Select two of the scenarios listed below and explain the best solution for each. Include comments related to any ethical issues that arise. Support your responses with appropriate cases, laws and other relevant examples by using at least one scholarly source from the SUO Library in addition to your textbook for each scenario.
Scenario I – Business Organizations
Yolanda, Ginny, and Sara met while working for the Campus Subs in Knoxville, Tennessee. Yolanda was attending college to earn a business degree in hospitality. Ginny was attending culinary school to become a chef, and Sara was a recent graduate in sales and marketing. The three ladies decided to open their own soup and sandwich restaurant on wheels, also known as a food truck. They planned to start small with one truck but had big dreams to own a whole fleet of trucks that served a variety of foods.
Yolanda took a business law class and remembers there are several forms for organizing businesses. The ladies have come to you for advice about the various forms of business organizations.
Evaluate three forms of business organizations including advantages and disadvantages related to the business the ladies plan to operate. At least one of the options must be the LLC or LLP.
Select a business form for the friends and defend your choice.
Explain the requirements for starting that form of business in your state.
Scenario 2—LLC Liability
Plaintiffs Karl and Ginny Drake were injured by lead paint while living in a house owned by Riverwood Homes, LLC. The plaintiffs sued Bill Ding, a member of the LLC at the time it owned the property, alleging that he was liable for their injuries. Ding had limited involvement with the property. He has never visited the property, and neither he nor the LLC was aware that the plaintiffs were occupying the property until after the LLC acquired it. Once they realized this fact, they took legal action to have the plaintiffs removed. The applicable housing code imposes liability on any individual who “owns, holds, or controls” the title to the property.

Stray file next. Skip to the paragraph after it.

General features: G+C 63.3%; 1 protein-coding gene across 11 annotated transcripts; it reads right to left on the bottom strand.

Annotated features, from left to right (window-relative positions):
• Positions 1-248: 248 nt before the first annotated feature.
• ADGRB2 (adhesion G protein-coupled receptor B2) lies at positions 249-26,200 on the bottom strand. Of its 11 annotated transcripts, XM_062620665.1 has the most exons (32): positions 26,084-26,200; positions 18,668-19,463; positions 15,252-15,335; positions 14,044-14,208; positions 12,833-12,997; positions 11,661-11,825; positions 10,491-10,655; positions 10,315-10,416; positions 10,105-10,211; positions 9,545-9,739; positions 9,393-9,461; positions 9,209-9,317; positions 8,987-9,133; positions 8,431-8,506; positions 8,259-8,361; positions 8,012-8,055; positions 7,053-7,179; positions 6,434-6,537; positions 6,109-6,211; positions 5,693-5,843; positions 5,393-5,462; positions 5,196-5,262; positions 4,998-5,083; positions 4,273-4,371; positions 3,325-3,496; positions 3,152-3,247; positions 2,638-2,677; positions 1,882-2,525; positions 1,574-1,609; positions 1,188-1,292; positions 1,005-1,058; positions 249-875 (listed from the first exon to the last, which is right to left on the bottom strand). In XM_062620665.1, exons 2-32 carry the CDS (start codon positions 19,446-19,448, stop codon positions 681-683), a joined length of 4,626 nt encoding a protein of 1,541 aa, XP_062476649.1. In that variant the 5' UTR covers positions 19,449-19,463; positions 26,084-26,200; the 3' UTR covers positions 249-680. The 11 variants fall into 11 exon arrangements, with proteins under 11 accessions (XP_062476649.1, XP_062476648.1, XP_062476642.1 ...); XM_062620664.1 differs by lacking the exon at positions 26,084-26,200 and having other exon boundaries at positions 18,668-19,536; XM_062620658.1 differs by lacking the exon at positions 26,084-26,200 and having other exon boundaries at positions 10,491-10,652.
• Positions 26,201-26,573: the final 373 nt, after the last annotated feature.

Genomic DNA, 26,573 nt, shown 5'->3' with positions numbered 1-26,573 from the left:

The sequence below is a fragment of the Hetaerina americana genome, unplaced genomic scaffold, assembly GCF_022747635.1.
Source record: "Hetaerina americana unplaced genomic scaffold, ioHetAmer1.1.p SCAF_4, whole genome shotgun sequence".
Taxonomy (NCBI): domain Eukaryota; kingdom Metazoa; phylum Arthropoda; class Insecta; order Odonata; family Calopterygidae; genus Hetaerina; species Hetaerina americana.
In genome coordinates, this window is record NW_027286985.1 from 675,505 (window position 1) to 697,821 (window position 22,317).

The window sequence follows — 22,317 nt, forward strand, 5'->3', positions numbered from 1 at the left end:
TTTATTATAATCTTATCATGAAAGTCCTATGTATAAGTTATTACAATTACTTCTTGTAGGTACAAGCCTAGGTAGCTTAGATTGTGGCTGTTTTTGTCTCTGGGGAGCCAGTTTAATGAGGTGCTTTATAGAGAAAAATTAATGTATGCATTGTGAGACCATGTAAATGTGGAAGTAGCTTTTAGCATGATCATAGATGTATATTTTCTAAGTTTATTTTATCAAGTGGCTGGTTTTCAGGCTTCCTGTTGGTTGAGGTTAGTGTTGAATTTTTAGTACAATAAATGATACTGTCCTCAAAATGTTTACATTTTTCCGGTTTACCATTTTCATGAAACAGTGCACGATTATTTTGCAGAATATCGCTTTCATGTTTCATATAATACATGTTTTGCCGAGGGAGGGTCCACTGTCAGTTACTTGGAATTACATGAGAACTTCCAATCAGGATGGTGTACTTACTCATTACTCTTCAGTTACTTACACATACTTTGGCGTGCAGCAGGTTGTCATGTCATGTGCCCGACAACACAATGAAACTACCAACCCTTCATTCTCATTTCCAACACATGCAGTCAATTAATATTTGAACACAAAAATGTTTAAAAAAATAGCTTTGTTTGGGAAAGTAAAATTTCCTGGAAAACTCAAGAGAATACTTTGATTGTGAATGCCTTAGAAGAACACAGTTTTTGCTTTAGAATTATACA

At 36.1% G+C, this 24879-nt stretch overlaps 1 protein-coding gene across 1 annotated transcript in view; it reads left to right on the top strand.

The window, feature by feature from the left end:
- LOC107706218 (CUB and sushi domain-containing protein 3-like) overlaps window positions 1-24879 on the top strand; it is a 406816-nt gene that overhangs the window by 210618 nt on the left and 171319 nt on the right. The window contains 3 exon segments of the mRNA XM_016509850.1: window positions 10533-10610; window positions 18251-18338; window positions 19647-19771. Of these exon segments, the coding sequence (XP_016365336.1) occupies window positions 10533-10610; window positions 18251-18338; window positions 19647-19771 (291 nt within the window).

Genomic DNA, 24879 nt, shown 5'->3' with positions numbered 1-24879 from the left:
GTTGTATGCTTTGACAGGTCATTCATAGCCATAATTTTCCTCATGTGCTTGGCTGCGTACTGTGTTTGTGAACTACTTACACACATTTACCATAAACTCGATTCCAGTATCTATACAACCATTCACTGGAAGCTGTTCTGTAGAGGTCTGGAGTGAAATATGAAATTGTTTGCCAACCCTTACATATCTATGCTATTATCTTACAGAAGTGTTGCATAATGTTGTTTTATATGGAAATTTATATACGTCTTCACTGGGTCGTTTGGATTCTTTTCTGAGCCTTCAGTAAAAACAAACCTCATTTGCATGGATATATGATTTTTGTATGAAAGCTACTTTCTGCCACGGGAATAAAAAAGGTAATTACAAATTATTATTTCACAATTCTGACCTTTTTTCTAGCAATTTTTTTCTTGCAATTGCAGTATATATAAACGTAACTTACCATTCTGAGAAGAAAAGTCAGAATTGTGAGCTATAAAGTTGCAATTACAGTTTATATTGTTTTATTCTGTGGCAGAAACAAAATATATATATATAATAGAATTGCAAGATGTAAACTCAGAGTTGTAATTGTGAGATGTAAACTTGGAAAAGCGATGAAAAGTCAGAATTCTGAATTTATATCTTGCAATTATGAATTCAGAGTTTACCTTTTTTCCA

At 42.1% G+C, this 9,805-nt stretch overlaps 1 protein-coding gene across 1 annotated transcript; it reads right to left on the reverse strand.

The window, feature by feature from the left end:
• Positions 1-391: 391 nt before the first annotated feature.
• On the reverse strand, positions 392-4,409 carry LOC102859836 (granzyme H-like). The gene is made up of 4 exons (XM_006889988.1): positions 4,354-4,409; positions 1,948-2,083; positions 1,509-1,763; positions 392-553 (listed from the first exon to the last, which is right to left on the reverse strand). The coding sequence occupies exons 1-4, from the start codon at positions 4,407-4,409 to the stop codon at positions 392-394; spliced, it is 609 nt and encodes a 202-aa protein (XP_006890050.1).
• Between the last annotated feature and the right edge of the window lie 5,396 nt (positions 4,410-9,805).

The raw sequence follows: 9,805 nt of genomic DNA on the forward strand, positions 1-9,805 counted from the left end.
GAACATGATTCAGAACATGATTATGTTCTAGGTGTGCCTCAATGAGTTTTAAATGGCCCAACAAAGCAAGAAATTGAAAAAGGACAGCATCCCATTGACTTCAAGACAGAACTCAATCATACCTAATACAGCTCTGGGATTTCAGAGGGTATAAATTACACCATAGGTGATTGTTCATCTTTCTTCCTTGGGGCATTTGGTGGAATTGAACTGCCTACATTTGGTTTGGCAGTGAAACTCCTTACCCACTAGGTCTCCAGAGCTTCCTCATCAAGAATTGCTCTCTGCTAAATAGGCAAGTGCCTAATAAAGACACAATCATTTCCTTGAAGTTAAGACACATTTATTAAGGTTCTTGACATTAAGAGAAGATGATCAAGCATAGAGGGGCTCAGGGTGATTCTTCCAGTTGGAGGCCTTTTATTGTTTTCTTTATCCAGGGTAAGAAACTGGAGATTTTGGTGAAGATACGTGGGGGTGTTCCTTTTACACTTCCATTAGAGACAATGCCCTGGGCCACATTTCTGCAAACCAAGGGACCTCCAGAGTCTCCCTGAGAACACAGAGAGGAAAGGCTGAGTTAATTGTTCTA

Is Ding liable for the plaintiffs’ injuries?
What are the policy arguments in favor of both parties?
In 2010, after working at Regions Bank for 6 years, Noah Lott helped found Nova Capital Corporation, a venture capital firm that invested in the technology sectors. NCC went public in 2012, and Lott served as its CEO and chairman of the board. Various documents filed with the SEC stated that Lott “earned his MBA in finance from Harvard University and an undergraduate degree in management.” In fact, he attended Harvard for only year and did not graduate. After being pressured by a journalist, Lott disclosed the misrepresentation to the NCC board. The same day, the company issued a press release correcting the statement.
The press responded negatively to “another CEO that lied about his resume” and speculated about “what else might not be right.” On the day the press release was issued, NCC’s stock price dropped from $33.58 per share to $26.40, but it fully recovered within a six weeks.
Shareholders sued, alleging that the misrepresentation violated section 11 of the 1933 Act, section 10(b) of the 1934 Act, and Rule 10b-5.
Was Lott’s lie about having a college degree material?
Would your answer be the same if a CEO lied about having helped to take a company through an initial public offering and subsequent acquisition by another company and having led a pharmaceutical company from incorporation through human clinical trials and launch of a new drug?
If you were a member of the NCC board, would you be comfortable keeping Lott as CEO once you learned that he had lied about having a college degree?
Scenario 4 – Bankruptcy and Secured Transactions
Coastal Property Restoration (CPR) periodically purchased used restaurant equipment from Slyce Pizza Company. CPR refurbishes and sells restaurant equipment to small restaurants. In December 2015, CPR purchased five used pizza ovens for $25,000. Because of the good relationship between the companies, Slyce financed the ovens for two years; however, Slyce did not obtain a perfected security interest in the ovens. In July 2016, CPR sold four of the ovens to another refurbishing company for $2,000 two days before filing bankruptcy. CPR still owes approximately $20,000 to Slyce for the ovens.
Evaluate the legal and ethical issues associated with CPR’s sale of the pizza ovens before filing bankruptcy. What recourse does Slyce have in recovering the monies still owed on the equipment or the remaining oven?
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